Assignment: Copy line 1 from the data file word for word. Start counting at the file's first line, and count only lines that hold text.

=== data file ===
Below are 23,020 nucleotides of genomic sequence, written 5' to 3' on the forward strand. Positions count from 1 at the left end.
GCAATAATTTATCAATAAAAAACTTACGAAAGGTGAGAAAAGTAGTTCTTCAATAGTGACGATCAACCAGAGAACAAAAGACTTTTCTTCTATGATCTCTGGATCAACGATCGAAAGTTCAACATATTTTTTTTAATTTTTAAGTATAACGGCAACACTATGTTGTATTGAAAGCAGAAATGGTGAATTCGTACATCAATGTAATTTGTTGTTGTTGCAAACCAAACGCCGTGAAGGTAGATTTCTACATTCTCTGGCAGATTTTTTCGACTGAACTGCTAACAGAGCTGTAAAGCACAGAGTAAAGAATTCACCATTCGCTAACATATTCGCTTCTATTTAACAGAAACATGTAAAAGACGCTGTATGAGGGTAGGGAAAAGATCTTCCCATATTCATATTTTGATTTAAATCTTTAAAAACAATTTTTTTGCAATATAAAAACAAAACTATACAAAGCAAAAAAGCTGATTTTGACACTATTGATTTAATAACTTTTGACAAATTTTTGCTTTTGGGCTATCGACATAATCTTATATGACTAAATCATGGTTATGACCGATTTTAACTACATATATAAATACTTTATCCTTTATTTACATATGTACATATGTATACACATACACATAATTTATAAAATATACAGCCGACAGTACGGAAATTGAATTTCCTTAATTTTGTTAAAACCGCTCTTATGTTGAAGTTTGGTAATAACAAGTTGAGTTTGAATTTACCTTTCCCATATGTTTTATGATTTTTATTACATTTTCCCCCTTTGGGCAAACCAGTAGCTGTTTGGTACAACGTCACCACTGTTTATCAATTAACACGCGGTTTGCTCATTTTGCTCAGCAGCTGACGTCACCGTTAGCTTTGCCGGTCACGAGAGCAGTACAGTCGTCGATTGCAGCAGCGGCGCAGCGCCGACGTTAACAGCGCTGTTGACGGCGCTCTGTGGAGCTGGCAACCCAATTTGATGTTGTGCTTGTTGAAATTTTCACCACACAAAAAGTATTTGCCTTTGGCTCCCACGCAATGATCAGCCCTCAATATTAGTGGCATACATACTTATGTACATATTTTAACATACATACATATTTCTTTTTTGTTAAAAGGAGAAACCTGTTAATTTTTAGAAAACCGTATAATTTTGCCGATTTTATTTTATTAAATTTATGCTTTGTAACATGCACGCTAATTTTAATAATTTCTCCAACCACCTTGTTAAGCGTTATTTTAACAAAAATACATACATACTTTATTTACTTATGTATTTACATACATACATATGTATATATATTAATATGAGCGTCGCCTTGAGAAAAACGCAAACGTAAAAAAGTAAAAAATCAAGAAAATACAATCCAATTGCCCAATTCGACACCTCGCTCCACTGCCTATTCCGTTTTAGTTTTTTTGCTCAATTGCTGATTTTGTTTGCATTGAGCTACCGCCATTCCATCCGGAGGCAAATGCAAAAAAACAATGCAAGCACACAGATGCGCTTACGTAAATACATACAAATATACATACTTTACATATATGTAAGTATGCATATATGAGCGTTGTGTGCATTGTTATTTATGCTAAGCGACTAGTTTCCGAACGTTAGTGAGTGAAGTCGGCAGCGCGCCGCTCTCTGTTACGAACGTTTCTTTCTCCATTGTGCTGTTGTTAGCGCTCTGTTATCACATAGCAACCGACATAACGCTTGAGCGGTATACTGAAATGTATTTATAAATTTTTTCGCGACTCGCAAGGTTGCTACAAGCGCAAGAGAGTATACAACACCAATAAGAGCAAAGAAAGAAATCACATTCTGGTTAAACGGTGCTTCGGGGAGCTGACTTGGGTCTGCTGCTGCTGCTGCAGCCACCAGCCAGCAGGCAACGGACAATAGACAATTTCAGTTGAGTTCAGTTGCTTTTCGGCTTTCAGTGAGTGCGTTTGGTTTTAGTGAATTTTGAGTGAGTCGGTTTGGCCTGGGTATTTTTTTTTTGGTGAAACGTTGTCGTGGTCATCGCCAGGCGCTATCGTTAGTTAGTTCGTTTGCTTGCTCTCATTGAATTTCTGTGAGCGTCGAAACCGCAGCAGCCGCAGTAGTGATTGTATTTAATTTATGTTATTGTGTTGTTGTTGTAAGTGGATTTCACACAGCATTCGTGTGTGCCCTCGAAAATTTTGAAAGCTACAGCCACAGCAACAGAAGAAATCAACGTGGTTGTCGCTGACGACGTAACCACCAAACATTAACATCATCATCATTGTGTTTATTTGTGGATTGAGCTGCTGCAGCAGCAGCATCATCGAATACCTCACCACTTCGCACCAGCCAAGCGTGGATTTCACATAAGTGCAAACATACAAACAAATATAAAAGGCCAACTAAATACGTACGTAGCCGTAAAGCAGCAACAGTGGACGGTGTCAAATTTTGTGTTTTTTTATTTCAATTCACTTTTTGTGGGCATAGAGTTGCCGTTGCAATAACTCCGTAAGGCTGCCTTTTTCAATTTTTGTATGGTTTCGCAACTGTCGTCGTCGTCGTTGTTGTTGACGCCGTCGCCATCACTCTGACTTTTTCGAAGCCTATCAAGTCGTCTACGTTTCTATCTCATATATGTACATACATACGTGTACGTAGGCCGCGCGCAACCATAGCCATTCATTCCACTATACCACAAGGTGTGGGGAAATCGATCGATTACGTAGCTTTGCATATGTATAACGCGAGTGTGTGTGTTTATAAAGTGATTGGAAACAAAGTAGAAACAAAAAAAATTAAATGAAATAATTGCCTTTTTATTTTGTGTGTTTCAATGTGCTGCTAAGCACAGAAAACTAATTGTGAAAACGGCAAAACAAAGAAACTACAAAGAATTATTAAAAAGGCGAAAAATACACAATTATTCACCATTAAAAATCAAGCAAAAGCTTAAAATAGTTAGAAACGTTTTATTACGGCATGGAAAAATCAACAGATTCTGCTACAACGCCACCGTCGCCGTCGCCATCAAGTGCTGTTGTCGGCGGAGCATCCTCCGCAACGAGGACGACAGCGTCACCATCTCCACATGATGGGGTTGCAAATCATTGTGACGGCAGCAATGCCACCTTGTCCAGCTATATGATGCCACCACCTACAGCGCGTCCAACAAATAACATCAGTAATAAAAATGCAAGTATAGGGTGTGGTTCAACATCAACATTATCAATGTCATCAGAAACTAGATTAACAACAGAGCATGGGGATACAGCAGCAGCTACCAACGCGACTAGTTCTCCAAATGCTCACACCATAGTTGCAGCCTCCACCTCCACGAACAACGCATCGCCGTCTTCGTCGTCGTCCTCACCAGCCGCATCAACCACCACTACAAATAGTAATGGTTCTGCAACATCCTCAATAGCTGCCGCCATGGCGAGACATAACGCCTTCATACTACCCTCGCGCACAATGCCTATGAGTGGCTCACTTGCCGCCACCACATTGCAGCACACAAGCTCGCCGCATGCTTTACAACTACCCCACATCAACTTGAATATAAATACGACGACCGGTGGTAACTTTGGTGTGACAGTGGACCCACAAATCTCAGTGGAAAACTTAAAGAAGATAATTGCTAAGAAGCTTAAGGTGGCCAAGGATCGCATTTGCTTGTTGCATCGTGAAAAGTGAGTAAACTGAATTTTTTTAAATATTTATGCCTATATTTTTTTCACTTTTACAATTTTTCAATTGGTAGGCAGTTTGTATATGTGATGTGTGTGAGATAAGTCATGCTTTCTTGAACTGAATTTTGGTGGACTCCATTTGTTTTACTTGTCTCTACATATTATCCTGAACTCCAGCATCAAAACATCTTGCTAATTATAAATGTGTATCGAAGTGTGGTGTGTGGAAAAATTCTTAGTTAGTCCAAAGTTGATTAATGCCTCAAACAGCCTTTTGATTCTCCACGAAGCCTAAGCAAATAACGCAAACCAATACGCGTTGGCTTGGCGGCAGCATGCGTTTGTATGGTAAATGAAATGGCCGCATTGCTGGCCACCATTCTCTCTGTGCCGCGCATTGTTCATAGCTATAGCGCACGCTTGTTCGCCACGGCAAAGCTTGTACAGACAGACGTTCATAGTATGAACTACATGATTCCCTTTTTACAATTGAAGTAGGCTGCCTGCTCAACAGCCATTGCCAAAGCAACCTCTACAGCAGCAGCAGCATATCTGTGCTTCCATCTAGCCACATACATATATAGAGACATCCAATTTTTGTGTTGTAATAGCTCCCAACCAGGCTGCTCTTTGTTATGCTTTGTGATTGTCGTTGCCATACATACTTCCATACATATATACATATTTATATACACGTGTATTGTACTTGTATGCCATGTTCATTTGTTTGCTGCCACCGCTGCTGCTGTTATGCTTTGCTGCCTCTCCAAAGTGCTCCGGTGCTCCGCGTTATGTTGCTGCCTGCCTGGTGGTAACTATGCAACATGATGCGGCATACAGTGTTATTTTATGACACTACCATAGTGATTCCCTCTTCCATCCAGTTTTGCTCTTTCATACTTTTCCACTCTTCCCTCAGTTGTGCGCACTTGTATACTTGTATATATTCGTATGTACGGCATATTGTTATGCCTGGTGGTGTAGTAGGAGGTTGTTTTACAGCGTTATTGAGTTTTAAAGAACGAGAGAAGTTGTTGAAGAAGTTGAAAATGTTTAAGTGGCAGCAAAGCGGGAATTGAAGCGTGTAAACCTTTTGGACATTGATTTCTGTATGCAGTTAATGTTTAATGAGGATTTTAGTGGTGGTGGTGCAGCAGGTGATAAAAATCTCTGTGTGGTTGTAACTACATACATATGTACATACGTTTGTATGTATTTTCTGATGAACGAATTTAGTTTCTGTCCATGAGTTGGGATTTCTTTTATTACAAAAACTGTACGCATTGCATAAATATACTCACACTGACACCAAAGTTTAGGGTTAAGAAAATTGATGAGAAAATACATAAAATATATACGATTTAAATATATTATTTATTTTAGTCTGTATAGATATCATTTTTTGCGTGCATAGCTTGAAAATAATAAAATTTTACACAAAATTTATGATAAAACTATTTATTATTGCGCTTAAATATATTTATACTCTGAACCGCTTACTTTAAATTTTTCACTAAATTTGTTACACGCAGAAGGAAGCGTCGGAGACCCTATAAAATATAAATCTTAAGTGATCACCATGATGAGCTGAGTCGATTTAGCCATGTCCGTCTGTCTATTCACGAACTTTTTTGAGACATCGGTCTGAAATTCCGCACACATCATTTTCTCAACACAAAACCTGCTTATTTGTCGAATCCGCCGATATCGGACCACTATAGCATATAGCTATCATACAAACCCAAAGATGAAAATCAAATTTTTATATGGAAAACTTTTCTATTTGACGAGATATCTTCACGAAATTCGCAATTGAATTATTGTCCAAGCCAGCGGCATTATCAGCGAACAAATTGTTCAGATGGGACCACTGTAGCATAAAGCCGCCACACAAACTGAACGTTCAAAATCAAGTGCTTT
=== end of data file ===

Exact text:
Below are 23,020 nucleotides of genomic sequence, written 5' to 3' on the forward strand. Positions count from 1 at the left end.